Nashua forecasts mobile banking revolution

 ·10 Feb 2012
Tim Walter

Where First National Bank (FNB) leads, applications are expected to follow – as SA banks undergo a mobile banking revolution, according to forecasts from Nashua Mobile, a wholly-owned subsidiary of the JSE-listed Reunert Group (RLO).

Tim Walter, executive head of marketing at Nashua Mobile expects a hive of innovation and activity in mobile banking in SA in 2012.

“The cellphone is already one of the biggest electronic banking channels in South Africa, although many of the services most commonly used are based on old technologies such as SMS and USSD. But this year, we’ll see a flurry of mobile banking activity as the banks position themselves for a mobile banking revolution.

“Expect plenty of action on the application front. FNB led the charge in 2011 with its tablet and smartphone deals aimed at getting mobile devices into its customers’ hands, as well as rich apps for mobile banking. The others are likely to emulate its success,” he said.

The marketing lead also pointed to Near Field Communications (NFC) as a trend to watch this year. NFC is a short-range wireless technology that would enable people to use their mobile phone as a wallet.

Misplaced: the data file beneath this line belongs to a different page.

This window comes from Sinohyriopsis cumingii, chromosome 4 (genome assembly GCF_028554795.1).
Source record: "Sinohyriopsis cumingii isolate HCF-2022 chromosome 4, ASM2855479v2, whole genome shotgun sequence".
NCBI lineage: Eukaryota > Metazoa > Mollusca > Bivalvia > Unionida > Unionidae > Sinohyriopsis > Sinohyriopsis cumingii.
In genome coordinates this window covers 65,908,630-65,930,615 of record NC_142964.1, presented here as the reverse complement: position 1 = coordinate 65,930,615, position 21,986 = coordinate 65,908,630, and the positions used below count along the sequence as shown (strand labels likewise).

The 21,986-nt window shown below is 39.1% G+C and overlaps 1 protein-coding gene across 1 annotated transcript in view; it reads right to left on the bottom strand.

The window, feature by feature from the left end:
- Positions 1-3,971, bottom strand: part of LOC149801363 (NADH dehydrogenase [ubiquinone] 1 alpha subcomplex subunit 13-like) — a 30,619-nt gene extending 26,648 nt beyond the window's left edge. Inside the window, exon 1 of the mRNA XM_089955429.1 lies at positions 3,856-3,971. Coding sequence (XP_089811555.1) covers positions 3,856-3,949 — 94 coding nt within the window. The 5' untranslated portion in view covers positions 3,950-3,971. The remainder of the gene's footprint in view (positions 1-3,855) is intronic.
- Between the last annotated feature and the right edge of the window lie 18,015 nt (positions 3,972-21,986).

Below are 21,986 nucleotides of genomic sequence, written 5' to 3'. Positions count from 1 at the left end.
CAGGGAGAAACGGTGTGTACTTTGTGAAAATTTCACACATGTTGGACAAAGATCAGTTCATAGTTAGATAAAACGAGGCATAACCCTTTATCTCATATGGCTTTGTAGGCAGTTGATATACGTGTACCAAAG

“Some South African banks are already trialling the technology and most new mid-to-high range smartphones already feature NFC. Though it won’t be deployed commercially this year, expect the banks to experiment and investigate NFC very thoroughly during 2012,” Walter said.

“The costs of mobile data have fallen dramatically, but I don’t see much scope for them to tumble too much further until more spectrum-efficient technologies such as LTE are deployed widely by the South African networks.”

Nashua Mobile forecasts more activity in the Wi-Fi space in 2012. “Already, cellular networks are congested in the metros and deliver patchy performance on the best of days.

“I expect to see Wi-Fi networks prosper as a result – many users will use cheaper and faster hotspot access from their tablets, smartphones and notebooks when they can over cellular data services,” Walter said.

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